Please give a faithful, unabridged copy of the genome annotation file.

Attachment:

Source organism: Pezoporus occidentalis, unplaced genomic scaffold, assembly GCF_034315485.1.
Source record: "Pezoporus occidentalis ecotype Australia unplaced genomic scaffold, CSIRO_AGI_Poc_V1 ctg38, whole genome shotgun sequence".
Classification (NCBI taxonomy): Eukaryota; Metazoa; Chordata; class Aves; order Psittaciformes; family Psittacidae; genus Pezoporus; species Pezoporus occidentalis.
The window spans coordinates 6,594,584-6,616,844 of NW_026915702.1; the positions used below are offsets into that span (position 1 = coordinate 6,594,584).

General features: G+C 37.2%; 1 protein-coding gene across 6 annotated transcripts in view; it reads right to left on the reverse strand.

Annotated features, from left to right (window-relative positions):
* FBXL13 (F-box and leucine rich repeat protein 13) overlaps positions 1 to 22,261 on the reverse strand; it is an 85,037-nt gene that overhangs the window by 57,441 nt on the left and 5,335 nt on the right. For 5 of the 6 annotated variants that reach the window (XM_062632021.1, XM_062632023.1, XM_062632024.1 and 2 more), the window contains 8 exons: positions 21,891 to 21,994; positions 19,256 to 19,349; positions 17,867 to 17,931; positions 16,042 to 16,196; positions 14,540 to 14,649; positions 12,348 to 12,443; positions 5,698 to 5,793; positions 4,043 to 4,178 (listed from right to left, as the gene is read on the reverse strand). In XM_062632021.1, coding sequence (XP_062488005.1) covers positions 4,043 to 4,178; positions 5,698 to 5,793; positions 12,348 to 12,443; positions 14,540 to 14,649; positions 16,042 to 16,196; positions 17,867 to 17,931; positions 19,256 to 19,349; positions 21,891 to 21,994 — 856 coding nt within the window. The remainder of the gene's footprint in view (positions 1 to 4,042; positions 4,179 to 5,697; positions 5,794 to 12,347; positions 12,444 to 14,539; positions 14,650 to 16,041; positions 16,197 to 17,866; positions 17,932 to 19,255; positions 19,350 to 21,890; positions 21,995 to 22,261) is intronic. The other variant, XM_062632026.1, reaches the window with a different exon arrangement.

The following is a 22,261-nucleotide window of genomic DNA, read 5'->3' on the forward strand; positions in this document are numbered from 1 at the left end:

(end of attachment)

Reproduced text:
Source organism: Pezoporus occidentalis, unplaced genomic scaffold, assembly GCF_034315485.1.
Source record: "Pezoporus occidentalis ecotype Australia unplaced genomic scaffold, CSIRO_AGI_Poc_V1 ctg38, whole genome shotgun sequence".
Classification (NCBI taxonomy): Eukaryota; Metazoa; Chordata; class Aves; order Psittaciformes; family Psittacidae; genus Pezoporus; species Pezoporus occidentalis.
The window spans coordinates 6,594,584-6,616,844 of NW_026915702.1; the positions used below are offsets into that span (position 1 = coordinate 6,594,584).

General features: G+C 37.2%; 1 protein-coding gene across 6 annotated transcripts in view; it reads right to left on the reverse strand.

Annotated features, from left to right (window-relative positions):
* FBXL13 (F-box and leucine rich repeat protein 13) overlaps positions 1 to 22,261 on the reverse strand; it is an 85,037-nt gene that overhangs the window by 57,441 nt on the left and 5,335 nt on the right. For 5 of the 6 annotated variants that reach the window (XM_062632021.1, XM_062632023.1, XM_062632024.1 and 2 more), the window contains 8 exons: positions 21,891 to 21,994; positions 19,256 to 19,349; positions 17,867 to 17,931; positions 16,042 to 16,196; positions 14,540 to 14,649; positions 12,348 to 12,443; positions 5,698 to 5,793; positions 4,043 to 4,178 (listed from right to left, as the gene is read on the reverse strand). In XM_062632021.1, coding sequence (XP_062488005.1) covers positions 4,043 to 4,178; positions 5,698 to 5,793; positions 12,348 to 12,443; positions 14,540 to 14,649; positions 16,042 to 16,196; positions 17,867 to 17,931; positions 19,256 to 19,349; positions 21,891 to 21,994 — 856 coding nt within the window. The remainder of the gene's footprint in view (positions 1 to 4,042; positions 4,179 to 5,697; positions 5,794 to 12,347; positions 12,444 to 14,539; positions 14,650 to 16,041; positions 16,197 to 17,866; positions 17,932 to 19,255; positions 19,350 to 21,890; positions 21,995 to 22,261) is intronic. The other variant, XM_062632026.1, reaches the window with a different exon arrangement.

The following is a 22,261-nucleotide window of genomic DNA, read 5'->3' on the forward strand; positions in this document are numbered from 1 at the left end: